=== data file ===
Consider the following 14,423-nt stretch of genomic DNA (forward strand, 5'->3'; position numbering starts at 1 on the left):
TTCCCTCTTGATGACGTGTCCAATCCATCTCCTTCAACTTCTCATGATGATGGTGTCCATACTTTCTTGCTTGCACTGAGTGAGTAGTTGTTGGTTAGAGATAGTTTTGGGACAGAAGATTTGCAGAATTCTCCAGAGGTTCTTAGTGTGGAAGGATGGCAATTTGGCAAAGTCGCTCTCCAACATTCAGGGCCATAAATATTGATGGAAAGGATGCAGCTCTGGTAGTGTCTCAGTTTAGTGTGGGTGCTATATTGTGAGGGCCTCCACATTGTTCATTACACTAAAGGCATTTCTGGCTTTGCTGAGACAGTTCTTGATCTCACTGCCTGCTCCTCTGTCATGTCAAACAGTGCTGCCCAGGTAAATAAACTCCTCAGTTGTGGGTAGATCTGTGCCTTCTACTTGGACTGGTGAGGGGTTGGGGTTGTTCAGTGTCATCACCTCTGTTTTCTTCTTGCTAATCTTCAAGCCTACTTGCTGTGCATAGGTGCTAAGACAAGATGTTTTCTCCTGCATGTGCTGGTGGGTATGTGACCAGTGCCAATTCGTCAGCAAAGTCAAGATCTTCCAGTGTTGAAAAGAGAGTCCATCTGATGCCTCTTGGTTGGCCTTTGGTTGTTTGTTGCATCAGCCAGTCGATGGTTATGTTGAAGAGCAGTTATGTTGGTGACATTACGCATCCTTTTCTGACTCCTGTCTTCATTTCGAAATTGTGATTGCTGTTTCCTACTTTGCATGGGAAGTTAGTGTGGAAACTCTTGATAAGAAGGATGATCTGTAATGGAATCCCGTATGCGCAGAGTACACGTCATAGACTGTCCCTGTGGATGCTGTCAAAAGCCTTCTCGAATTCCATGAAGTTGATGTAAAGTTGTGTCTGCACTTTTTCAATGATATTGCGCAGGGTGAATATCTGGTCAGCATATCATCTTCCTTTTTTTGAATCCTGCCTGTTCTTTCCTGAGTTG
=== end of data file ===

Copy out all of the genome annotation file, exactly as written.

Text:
Consider the following 14,423-nt stretch of genomic DNA (forward strand, 5'->3'; position numbering starts at 1 on the left):
TTCCCTCTTGATGACGTGTCCAATCCATCTCCTTCAACTTCTCATGATGATGGTGTCCATACTTTCTTGCTTGCACTGAGTGAGTAGTTGTTGGTTAGAGATAGTTTTGGGACAGAAGATTTGCAGAATTCTCCAGAGGTTCTTAGTGTGGAAGGATGGCAATTTGGCAAAGTCGCTCTCCAACATTCAGGGCCATAAATATTGATGGAAAGGATGCAGCTCTGGTAGTGTCTCAGTTTAGTGTGGGTGCTATATTGTGAGGGCCTCCACATTGTTCATTACACTAAAGGCATTTCTGGCTTTGCTGAGACAGTTCTTGATCTCACTGCCTGCTCCTCTGTCATGTCAAACAGTGCTGCCCAGGTAAATAAACTCCTCAGTTGTGGGTAGATCTGTGCCTTCTACTTGGACTGGTGAGGGGTTGGGGTTGTTCAGTGTCATCACCTCTGTTTTCTTCTTGCTAATCTTCAAGCCTACTTGCTGTGCATAGGTGCTAAGACAAGATGTTTTCTCCTGCATGTGCTGGTGGGTATGTGACCAGTGCCAATTCGTCAGCAAAGTCAAGATCTTCCAGTGTTGAAAAGAGAGTCCATCTGATGCCTCTTGGTTGGCCTTTGGTTGTTTGTTGCATCAGCCAGTCGATGGTTATGTTGAAGAGCAGTTATGTTGGTGACATTACGCATCCTTTTCTGACTCCTGTCTTCATTTCGAAATTGTGATTGCTGTTTCCTACTTTGCATGGGAAGTTAGTGTGGAAACTCTTGATAAGAAGGATGATCTGTAATGGAATCCCGTATGCGCAGAGTACACGTCATAGACTGTCCCTGTGGATGCTGTCAAAAGCCTTCTCGAATTCCATGAAGTTGATGTAAAGTTGTGTCTGCACTTTTTCAATGATATTGCGCAGGGTGAATATCTGGTCAGCATATCATCTTCCTTTTTTTGAATCCTGCCTGTTCTTTCCTGAGTTG